I wanted to finish up those questions I received last week for Food Forum Friday. Let's just call this Way Behind Tuesday.

Lori asked if I had a recipe for anise cookies. I hate to admit this, but the anise flavor (including the similar tastes of fennel and licorice) are pretty much the only flavors in the Whole Wide World of Flavors that I just plain don't like. Sorry Lori!  I know it's an absolute favorite for some of you, but it pretty much makes me want to run and hide.

Do y'all like the flavor? Do you have a favorite recipe for anise cookies? I know Lori would love it if you'd share!

A recent discussion on FB prompted Miriam to ask "what is the most exotic or wild dish that you have ever prepared?"

I know with my reputation as a "farm girl" a "wild hog stalker" and just generally a female Bear Grylls, you're expecting something fun and fancy like sauteed snake intestines or at the very least opposum or something.

Y'all are going to be so disappointed. Fried calamari is probably my "wild thang". Unless of course you count when I prepare something from ground beef that is hovering precariously close to its expiration date....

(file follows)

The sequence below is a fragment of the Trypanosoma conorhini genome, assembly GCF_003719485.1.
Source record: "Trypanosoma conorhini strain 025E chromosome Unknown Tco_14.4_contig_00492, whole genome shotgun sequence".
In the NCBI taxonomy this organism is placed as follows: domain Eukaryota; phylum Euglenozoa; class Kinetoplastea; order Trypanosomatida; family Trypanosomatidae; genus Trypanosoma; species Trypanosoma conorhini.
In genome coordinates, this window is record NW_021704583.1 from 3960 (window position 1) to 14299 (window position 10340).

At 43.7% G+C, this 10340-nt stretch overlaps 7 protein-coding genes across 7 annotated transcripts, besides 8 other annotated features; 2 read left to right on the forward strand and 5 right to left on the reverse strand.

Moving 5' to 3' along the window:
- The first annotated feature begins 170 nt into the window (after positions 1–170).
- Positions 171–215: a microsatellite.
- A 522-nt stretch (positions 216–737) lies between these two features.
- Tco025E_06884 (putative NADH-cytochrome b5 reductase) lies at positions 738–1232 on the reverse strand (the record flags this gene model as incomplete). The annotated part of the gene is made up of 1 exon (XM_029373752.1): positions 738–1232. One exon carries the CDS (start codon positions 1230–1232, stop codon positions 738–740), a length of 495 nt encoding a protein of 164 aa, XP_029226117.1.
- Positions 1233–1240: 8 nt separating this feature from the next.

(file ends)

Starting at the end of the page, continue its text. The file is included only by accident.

I know.

Finally Cindy asks how to determine how much dressing should go on a salad.  
Hmm. I think it has everything to do with the integrity of the greens. A salad that has as a base a hearty green such as iceberg lettuce or even spinach can take a pretty good dousing and not get soggy too fast. Lighter more delicate greens need an equally light touch with the dressing.

I typically make my own dressings, and when I do I just add a tiny bit to the salad just to lightly coat the greens (while tossing with tongs) (you should not add so much that it poolsimmediately before serving and then serve additional dressing on the side.

Remember, the thicker the dressing, the "heavier" it will be on the greens.

Thanks so much for your great questions!

Before I go, I think I forgot to tell y'all that last week one side of my oven kind of exploded.

Yes, exploded.

I have three more therapy sessions remaining.


Friday, September 14, 2012

Food Forum AND Fun Fact Friday

I know.

How much more enjoyment could we possibly pack into one single weekday?

Fun Fact #1: Peanuts are used to make dynamite. I mean really?

I've had some great questions this week. I've just chosen a couple (I'll answer the others at the beginning of next week) because I may be an eensy bit pressed for time and if I spend too much time here on the blog and not enough time on the other thing I NEED TO BE HARD AT WORK ON, two things will probably happen.